The wordes moote be cosyn to the dede.

Now have I toold you shortly in a clause,
Th’estaat, th’array, the nombre, and eek the cause
Why that assembled was this compaignye
In Southwerk, at this gentil hostelrye
That highte the Tabard, faste by the Belle.
But now is tyme to yow for to telle
How that we baren us that ilke nyght,
Whan we were in that hostelrie alyght;
And after wol I telle of our viage
And all the remenaunt of oure pilgrimage.
But first I pray yow, of youre curteisye,
That ye n’arette it nat my vileynye,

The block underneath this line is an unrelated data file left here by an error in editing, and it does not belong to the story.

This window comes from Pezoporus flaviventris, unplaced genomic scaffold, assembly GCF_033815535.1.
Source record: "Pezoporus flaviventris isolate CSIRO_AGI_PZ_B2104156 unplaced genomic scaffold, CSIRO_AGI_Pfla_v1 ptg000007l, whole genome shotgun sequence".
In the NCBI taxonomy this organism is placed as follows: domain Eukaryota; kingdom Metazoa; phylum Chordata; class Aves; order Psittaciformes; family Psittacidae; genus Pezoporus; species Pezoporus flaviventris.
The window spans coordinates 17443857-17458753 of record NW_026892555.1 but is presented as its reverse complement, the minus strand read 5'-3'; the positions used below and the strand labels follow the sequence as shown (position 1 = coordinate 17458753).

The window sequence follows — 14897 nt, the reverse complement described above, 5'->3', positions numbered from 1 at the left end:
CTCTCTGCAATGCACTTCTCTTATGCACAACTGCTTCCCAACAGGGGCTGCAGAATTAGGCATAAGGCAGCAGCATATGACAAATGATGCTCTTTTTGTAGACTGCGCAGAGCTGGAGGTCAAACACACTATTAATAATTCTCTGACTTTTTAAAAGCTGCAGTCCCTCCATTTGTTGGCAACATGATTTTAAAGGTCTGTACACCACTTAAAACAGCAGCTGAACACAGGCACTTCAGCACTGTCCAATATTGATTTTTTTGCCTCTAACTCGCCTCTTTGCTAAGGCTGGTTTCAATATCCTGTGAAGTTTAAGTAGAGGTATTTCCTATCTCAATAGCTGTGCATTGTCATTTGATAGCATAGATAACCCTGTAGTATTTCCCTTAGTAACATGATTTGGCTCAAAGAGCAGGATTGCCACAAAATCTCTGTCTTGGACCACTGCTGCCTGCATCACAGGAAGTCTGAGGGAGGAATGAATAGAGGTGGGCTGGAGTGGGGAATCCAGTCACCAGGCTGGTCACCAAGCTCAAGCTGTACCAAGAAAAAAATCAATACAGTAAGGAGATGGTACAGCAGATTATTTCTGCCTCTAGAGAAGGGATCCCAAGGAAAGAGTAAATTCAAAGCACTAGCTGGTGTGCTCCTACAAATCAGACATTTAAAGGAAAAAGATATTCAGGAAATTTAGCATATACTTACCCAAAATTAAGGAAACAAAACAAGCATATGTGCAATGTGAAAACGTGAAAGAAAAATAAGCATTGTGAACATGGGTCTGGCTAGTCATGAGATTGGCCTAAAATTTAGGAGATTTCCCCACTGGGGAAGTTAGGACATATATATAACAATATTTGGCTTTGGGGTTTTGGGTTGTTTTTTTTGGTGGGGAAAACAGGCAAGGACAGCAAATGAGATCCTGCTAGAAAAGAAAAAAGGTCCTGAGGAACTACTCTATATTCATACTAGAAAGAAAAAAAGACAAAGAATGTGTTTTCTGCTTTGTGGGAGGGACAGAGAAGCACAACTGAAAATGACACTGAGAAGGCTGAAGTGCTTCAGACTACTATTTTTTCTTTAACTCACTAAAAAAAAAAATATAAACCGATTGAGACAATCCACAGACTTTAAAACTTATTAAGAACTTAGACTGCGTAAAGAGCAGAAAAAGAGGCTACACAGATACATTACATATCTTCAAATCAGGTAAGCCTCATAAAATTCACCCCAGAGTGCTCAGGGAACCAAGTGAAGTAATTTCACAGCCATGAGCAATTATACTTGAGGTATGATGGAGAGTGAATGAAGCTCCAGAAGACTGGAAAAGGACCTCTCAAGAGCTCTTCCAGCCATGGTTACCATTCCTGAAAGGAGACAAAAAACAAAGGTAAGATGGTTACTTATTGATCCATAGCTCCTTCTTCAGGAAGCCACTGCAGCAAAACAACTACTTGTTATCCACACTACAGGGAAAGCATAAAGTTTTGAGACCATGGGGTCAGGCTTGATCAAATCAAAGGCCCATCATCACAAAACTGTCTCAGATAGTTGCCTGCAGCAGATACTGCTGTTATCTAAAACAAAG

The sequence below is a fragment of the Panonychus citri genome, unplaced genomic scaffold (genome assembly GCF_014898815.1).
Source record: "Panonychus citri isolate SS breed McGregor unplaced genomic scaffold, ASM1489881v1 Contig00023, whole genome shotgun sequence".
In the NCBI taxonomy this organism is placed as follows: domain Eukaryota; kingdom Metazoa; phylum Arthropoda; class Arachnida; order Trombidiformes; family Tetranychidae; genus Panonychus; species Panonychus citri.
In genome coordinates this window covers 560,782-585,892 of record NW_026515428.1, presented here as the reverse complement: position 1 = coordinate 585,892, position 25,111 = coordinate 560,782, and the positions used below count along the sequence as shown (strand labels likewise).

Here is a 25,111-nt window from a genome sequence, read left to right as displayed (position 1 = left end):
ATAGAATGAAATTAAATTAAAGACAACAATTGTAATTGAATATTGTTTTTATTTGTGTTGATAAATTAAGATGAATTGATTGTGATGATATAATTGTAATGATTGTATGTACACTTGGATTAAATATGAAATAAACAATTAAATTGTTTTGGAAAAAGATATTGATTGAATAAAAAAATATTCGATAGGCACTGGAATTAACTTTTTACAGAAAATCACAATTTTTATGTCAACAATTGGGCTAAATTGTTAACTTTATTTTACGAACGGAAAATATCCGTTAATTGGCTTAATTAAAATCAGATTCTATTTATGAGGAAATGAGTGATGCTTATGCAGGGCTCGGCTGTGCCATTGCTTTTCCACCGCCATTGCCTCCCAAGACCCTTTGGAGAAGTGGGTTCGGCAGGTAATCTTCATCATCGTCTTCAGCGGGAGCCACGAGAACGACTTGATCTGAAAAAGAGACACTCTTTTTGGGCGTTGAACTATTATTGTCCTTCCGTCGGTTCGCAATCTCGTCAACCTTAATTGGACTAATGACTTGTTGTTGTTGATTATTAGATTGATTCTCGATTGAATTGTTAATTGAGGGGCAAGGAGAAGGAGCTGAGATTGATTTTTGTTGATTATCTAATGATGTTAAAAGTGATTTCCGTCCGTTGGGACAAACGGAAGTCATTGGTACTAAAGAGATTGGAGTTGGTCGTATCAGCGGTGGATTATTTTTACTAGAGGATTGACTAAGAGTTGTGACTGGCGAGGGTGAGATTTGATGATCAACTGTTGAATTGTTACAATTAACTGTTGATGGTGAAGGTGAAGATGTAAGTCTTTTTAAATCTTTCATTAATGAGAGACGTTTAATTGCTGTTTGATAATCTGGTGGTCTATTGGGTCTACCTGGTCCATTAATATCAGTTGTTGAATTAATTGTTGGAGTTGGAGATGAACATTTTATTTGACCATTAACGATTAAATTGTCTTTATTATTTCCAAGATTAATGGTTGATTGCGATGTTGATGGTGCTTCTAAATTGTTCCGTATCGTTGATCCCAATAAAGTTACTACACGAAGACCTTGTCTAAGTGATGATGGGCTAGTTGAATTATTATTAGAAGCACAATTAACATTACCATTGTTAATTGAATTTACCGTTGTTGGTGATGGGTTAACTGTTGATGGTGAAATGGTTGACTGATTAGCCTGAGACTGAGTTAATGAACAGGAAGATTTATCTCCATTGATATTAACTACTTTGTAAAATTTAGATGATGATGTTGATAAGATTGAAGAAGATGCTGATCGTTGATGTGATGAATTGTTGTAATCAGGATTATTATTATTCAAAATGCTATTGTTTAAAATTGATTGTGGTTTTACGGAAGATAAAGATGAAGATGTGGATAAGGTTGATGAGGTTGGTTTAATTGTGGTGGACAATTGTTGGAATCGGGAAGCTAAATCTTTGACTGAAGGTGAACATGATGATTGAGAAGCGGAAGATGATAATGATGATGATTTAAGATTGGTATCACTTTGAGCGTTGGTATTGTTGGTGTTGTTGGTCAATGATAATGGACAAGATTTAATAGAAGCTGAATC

Thogh that I pleynly speke in this mateere,
To telle yow hir wordes and hir cheere,
Ne thogh I speke hir wordes proprely.
For this ye knowen also wel as I,
Whoso shal telle a tale after a man,
He moot reherce as ny as evere he kan
Everich a word, if it be in his charge,
Al speke he never so rudeliche or large,
Or ellis he moot telle his tale untrewe,
Or feyne thyng, or fynde wordes newe.
He may nat spare, al thogh he were his brother;
He moot as wel seye o word as another.
Crist spak hymself ful brode in hooly writ,
And, wel ye woot, no vileynye is it.
Eek Plato seith, whoso kan hym rede,
The wordes moote be cosyn to the dede.
Also I prey yow to foryeve it me,
Al have I nat set folk in hir degree
Heere in this tale, as that they sholde stonde.
My wit is short, ye may wel understonde.

-General Prologue, 717-748